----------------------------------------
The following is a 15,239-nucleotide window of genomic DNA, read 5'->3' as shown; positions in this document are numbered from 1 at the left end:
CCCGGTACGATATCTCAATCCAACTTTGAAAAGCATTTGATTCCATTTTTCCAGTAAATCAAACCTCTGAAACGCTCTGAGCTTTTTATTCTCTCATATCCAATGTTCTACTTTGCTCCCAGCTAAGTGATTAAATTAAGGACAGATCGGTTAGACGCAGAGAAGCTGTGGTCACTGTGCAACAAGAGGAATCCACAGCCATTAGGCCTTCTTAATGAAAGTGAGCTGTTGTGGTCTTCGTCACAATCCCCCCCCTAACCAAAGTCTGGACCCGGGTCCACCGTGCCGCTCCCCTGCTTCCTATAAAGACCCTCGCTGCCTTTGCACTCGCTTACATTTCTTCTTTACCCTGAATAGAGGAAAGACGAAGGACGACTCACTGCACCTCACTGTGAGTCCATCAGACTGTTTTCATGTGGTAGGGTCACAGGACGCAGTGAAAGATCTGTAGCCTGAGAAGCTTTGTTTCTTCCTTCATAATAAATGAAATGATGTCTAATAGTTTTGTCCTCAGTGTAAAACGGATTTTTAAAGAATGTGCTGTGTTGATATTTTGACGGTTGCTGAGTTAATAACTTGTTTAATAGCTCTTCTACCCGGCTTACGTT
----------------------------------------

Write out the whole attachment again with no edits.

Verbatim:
The following is a 15,239-nucleotide window of genomic DNA, read 5'->3' as shown; positions in this document are numbered from 1 at the left end:
CCCGGTACGATATCTCAATCCAACTTTGAAAAGCATTTGATTCCATTTTTCCAGTAAATCAAACCTCTGAAACGCTCTGAGCTTTTTATTCTCTCATATCCAATGTTCTACTTTGCTCCCAGCTAAGTGATTAAATTAAGGACAGATCGGTTAGACGCAGAGAAGCTGTGGTCACTGTGCAACAAGAGGAATCCACAGCCATTAGGCCTTCTTAATGAAAGTGAGCTGTTGTGGTCTTCGTCACAATCCCCCCCCTAACCAAAGTCTGGACCCGGGTCCACCGTGCCGCTCCCCTGCTTCCTATAAAGACCCTCGCTGCCTTTGCACTCGCTTACATTTCTTCTTTACCCTGAATAGAGGAAAGACGAAGGACGACTCACTGCACCTCACTGTGAGTCCATCAGACTGTTTTCATGTGGTAGGGTCACAGGACGCAGTGAAAGATCTGTAGCCTGAGAAGCTTTGTTTCTTCCTTCATAATAAATGAAATGATGTCTAATAGTTTTGTCCTCAGTGTAAAACGGATTTTTAAAGAATGTGCTGTGTTGATATTTTGACGGTTGCTGAGTTAATAACTTGTTTAATAGCTCTTCTACCCGGCTTACGTT